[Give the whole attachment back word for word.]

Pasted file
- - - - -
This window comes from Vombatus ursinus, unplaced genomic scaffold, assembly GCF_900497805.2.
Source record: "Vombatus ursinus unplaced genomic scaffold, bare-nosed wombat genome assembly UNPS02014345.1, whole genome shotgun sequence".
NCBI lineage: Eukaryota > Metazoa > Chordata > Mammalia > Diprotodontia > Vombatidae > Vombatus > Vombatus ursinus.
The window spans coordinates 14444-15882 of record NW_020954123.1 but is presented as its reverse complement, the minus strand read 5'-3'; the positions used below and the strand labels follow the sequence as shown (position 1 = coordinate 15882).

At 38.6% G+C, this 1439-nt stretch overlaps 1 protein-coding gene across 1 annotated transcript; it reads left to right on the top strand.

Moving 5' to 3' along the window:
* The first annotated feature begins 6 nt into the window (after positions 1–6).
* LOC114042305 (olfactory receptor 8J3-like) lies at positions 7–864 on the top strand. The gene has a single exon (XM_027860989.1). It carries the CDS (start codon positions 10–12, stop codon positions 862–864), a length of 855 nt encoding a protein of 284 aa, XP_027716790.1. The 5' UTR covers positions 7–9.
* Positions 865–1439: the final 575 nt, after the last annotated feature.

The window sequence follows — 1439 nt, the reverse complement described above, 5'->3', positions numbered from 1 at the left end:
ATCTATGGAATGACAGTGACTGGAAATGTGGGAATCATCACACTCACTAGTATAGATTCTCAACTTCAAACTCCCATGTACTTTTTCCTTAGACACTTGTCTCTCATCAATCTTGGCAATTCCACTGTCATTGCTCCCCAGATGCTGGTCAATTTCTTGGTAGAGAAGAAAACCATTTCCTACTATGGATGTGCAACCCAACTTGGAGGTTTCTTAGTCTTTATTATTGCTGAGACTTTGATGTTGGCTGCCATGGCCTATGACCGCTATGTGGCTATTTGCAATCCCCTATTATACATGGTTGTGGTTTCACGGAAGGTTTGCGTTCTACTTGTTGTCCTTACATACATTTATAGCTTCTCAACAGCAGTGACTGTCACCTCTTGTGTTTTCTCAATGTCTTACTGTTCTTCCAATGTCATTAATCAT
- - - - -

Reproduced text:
This window comes from Vombatus ursinus, unplaced genomic scaffold, assembly GCF_900497805.2.
Source record: "Vombatus ursinus unplaced genomic scaffold, bare-nosed wombat genome assembly UNPS02014345.1, whole genome shotgun sequence".
NCBI lineage: Eukaryota > Metazoa > Chordata > Mammalia > Diprotodontia > Vombatidae > Vombatus > Vombatus ursinus.
The window spans coordinates 14444-15882 of record NW_020954123.1 but is presented as its reverse complement, the minus strand read 5'-3'; the positions used below and the strand labels follow the sequence as shown (position 1 = coordinate 15882).

At 38.6% G+C, this 1439-nt stretch overlaps 1 protein-coding gene across 1 annotated transcript; it reads left to right on the top strand.

Moving 5' to 3' along the window:
* The first annotated feature begins 6 nt into the window (after positions 1–6).
* LOC114042305 (olfactory receptor 8J3-like) lies at positions 7–864 on the top strand. The gene has a single exon (XM_027860989.1). It carries the CDS (start codon positions 10–12, stop codon positions 862–864), a length of 855 nt encoding a protein of 284 aa, XP_027716790.1. The 5' UTR covers positions 7–9.
* Positions 865–1439: the final 575 nt, after the last annotated feature.

The window sequence follows — 1439 nt, the reverse complement described above, 5'->3', positions numbered from 1 at the left end:
ATCTATGGAATGACAGTGACTGGAAATGTGGGAATCATCACACTCACTAGTATAGATTCTCAACTTCAAACTCCCATGTACTTTTTCCTTAGACACTTGTCTCTCATCAATCTTGGCAATTCCACTGTCATTGCTCCCCAGATGCTGGTCAATTTCTTGGTAGAGAAGAAAACCATTTCCTACTATGGATGTGCAACCCAACTTGGAGGTTTCTTAGTCTTTATTATTGCTGAGACTTTGATGTTGGCTGCCATGGCCTATGACCGCTATGTGGCTATTTGCAATCCCCTATTATACATGGTTGTGGTTTCACGGAAGGTTTGCGTTCTACTTGTTGTCCTTACATACATTTATAGCTTCTCAACAGCAGTGACTGTCACCTCTTGTGTTTTCTCAATGTCTTACTGTTCTTCCAATGTCATTAATCAT